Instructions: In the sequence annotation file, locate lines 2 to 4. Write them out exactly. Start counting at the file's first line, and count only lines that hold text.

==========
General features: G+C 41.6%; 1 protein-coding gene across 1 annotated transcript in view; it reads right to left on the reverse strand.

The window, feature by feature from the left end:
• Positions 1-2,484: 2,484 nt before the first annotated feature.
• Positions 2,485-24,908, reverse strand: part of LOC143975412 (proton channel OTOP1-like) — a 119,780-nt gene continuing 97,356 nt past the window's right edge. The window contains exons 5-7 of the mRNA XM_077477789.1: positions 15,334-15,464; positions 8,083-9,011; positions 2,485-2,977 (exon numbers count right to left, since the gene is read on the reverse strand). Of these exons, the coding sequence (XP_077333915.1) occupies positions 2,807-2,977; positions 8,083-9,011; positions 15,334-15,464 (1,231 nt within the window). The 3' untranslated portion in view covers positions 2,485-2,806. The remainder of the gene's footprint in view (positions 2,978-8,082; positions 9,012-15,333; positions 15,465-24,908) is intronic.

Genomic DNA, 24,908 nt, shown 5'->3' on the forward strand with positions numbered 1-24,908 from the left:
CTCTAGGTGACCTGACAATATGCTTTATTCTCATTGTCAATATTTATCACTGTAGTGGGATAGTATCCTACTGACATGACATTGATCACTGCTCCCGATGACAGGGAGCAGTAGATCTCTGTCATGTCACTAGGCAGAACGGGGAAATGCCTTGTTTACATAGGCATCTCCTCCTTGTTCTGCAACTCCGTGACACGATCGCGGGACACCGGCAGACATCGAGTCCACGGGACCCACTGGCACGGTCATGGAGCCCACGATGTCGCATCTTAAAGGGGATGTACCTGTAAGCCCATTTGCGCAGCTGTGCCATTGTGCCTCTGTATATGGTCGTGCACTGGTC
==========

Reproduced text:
The window, feature by feature from the left end:
• Positions 1-2,484: 2,484 nt before the first annotated feature.
• Positions 2,485-24,908, reverse strand: part of LOC143975412 (proton channel OTOP1-like) — a 119,780-nt gene continuing 97,356 nt past the window's right edge. The window contains exons 5-7 of the mRNA XM_077477789.1: positions 15,334-15,464; positions 8,083-9,011; positions 2,485-2,977 (exon numbers count right to left, since the gene is read on the reverse strand). Of these exons, the coding sequence (XP_077333915.1) occupies positions 2,807-2,977; positions 8,083-9,011; positions 15,334-15,464 (1,231 nt within the window). The 3' untranslated portion in view covers positions 2,485-2,806. The remainder of the gene's footprint in view (positions 2,978-8,082; positions 9,012-15,333; positions 15,465-24,908) is intronic.